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Rover 3500, the New ROVER V8.

Rover 3500SE

Rovers start with the SD1 was not one of the best. By the end of the 80’s Rover were at  last getting to grips with the car’s lack  of appointments and its poor build qualit. The  “1981-season” models introduced at the Motor Show in october 1980 demonstrated their  determination to make the car worthy of the old Rover Company’s tradition of  excellence.  By 1981 Rover, five instead of the previous four SD1 models introduced. From the bottom  of the range the 2300 became better equiped and called the 2300S. The popular middle  range car was upgraded in specifications and became the 2600S and the mainstream 3,5-  litre was now called 3500SE. The heavily revised top model was known as the Vanden  Plas.   The 3500SE was the first and undeniably classic Rover of the new generaton. It won every  mayor British and Continental motoring award for design, safety and overall concept was  widely acknoledged as the most significant advance in car design for decades.   Together with the Rover Vanden Plas model this was first of the two V8-engined Rovers  and undeniable motor classic. The highly efficient, compact Rover V8 engine developed  155 bhp and delivers and exhilarating performance in town or country.   There were many detail changes to the cars' appearance for 1981. Outside were less far-  reaching, but new paint colours and bright housings for the door mirrors were a welcome  revitalisation for the range, and all models now had the extra  frontal air intake introduced on the V8-S. More important, however, was that bodies were now being painted at Cowley instead of Solihull, and the new process used there  guaranteed much better quality. And from the V8S the SE models came with alloy wheels.  On the Vanden Plas, these were machined and painted dark grey. Denovo wheels and tyres remained available, and were a no-cost option (with alloy  wheels, of course) on both V8 models, There were additional identifying badges reading "2600" or "V8" on the front wings of all models with those engines. The  Vanden Plas was readily recognised from the rear by black badges and the bright finish on  its exhaust tailpipe; like the 3500SE, it also had a rubber strip on both front and rear  bumpers, though its large front overriders containing washer  jets for the headlamps cost extra if specified on other models. In addition, the Vanden  Plas had black rubber bump-strips in the body-side indentations,  and shared a V8-S-style twin coachline with the 3500SE. Tinted glass was also standard on  the two V8 models, but only optional on all the others.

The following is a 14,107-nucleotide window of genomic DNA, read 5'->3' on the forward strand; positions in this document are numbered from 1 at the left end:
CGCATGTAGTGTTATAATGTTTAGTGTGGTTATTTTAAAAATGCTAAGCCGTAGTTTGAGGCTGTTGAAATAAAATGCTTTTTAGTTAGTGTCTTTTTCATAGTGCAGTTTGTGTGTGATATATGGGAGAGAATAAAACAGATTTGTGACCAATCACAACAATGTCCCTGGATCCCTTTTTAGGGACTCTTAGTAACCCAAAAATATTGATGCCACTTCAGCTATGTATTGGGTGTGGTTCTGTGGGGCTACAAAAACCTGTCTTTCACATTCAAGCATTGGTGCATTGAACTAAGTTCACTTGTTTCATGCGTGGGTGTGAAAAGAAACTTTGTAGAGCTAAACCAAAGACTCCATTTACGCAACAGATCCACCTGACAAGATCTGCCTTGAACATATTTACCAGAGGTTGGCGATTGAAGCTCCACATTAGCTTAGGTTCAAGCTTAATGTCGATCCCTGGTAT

Addition 3500SE features are:

Aluminium V8 engine with electronic ignition. 6” rim silver painted alloy wheels with 195-70HR-14 steel braced radial tyres, rubber  bumper inserts, mudflaps, tinted glass, coachline.  Interior, a push-button radio/stereo cassette player with additional rear speakers and  balance control, inertia reer rear seat belts.   The SE was supplied with fog light at the front of the car and underbonnet light for  servicability.